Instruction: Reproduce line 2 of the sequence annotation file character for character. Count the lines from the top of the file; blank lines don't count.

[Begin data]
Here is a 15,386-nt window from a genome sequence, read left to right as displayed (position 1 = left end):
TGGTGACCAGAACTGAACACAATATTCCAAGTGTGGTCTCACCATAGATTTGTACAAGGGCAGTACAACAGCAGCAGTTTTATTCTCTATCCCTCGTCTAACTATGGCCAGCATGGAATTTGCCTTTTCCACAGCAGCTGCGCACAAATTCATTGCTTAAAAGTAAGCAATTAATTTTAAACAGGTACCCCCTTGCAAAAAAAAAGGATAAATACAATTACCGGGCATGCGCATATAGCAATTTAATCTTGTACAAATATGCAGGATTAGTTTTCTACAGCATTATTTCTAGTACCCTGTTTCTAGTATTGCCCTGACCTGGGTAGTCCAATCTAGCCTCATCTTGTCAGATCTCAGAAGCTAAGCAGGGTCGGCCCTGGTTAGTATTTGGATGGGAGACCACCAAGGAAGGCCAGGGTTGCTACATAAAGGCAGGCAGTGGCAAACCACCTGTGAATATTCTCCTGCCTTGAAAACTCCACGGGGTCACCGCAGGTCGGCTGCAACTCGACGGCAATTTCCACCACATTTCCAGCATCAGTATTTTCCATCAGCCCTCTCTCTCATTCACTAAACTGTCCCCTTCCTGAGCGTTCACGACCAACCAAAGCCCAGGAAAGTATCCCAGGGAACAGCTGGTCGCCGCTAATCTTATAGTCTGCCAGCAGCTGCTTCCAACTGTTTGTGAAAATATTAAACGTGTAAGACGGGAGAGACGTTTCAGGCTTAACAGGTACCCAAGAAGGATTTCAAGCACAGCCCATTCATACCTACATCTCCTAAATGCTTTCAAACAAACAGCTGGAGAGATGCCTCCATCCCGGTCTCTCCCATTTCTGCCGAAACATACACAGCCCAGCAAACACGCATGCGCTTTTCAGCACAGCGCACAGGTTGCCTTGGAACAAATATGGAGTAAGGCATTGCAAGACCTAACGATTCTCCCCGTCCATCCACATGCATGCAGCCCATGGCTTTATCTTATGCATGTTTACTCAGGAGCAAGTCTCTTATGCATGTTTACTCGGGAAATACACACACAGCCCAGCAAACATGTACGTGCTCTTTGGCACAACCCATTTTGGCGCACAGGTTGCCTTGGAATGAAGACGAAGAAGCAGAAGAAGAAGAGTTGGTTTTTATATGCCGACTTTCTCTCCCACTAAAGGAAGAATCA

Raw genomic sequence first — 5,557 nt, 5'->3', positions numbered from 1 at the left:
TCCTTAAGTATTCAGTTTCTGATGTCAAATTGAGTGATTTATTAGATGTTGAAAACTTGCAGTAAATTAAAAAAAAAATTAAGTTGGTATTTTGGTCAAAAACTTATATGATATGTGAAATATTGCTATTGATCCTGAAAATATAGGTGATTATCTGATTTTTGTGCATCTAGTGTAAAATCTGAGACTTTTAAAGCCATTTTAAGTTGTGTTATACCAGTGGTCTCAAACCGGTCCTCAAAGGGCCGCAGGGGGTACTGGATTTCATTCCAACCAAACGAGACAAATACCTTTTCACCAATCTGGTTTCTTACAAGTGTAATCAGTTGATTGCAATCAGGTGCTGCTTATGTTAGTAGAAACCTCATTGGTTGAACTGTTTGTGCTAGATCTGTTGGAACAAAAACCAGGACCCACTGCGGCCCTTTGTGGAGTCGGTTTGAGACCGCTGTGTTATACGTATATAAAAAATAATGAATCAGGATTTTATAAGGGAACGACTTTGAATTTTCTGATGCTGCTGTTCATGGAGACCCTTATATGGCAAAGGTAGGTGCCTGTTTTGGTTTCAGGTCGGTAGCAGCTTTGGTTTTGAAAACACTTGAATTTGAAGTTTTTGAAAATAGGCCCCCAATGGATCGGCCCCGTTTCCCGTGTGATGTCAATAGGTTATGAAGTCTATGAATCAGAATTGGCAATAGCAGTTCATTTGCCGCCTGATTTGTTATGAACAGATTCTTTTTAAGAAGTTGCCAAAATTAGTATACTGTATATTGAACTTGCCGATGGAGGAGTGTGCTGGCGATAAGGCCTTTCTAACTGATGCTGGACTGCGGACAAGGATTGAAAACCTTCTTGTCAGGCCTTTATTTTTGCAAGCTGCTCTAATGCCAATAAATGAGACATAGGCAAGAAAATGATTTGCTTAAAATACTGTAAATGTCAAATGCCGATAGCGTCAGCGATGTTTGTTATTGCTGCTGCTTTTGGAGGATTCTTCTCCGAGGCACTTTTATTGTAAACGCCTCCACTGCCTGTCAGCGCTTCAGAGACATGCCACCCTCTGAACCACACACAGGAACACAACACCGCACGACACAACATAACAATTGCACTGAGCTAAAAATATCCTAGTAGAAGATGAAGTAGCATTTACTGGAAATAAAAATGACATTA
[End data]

TGGTGACCAGAACTGAACACAATATTCCAAGTGTGGTCTCACCATAGATTTGTACAAGGGCAGTACAACAGCAGCAGTTTTATTCTCTATCCCTCGTCTAACTATGGCCAGCATGGAATTTGCCTTTTCCACAGCAGCTGCGCACAAATTCATTGCTTAAAAGTAAGCAATTAATTTTAAACAGGTACCCCCTTGCAAAAAAAAAGGATAAATACAATTACCGGGCATGCGCATATAGCAATTTAATCTTGTACAAATATGCAGGATTAGTTTTCTACAGCATTATTTCTAGTACCCTGTTTCTAGTATTGCCCTGACCTGGGTAGTCCAATCTAGCCTCATCTTGTCAGATCTCAGAAGCTAAGCAGGGTCGGCCCTGGTTAGTATTTGGATGGGAGACCACCAAGGAAGGCCAGGGTTGCTACATAAAGGCAGGCAGTGGCAAACCACCTGTGAATATTCTCCTGCCTTGAAAACTCCACGGGGTCACCGCAGGTCGGCTGCAACTCGACGGCAATTTCCACCACATTTCCAGCATCAGTATTTTCCATCAGCCCTCTCTCTCATTCACTAAACTGTCCCCTTCCTGAGCGTTCACGACCAACCAAAGCCCAGGAAAGTATCCCAGGGAACAGCTGGTCGCCGCTAATCTTATAGTCTGCCAGCAGCTGCTTCCAACTGTTTGTGAAAATATTAAACGTGTAAGACGGGAGAGACGTTTCAGGCTTAACAGGTACCCAAGAAGGATTTCAAGCACAGCCCATTCATACCTACATCTCCTAAATGCTTTCAAACAAACAGCTGGAGAGATGCCTCCATCCCGGTCTCTCCCATTTCTGCCGAAACATACACAGCCCAGCAAACACGCATGCGCTTTTCAGCACAGCGCACAGGTTGCCTTGGAACAAATATGGAGTAAGGCATTGCAAGACCTAACGATTCTCCCCGTCCATCCACATGCATGCAGCCCATGGCTTTATCTTATGCATGTTTACTCAGGAGCAAGTCTCTTATGCATGTTTACTCGGGAAATACACACACAGCCCAGCAAACATGTACGTGCTCTTTGGCACAACCCATTTTGGCGCACAGGTTGCCTTGGAATGAAGACGAAGAAGCAGAAGAAGAAGAGTTGGTTTTTATATGCCGACTTTCTCTCCCACTAAAGGAAGAATCA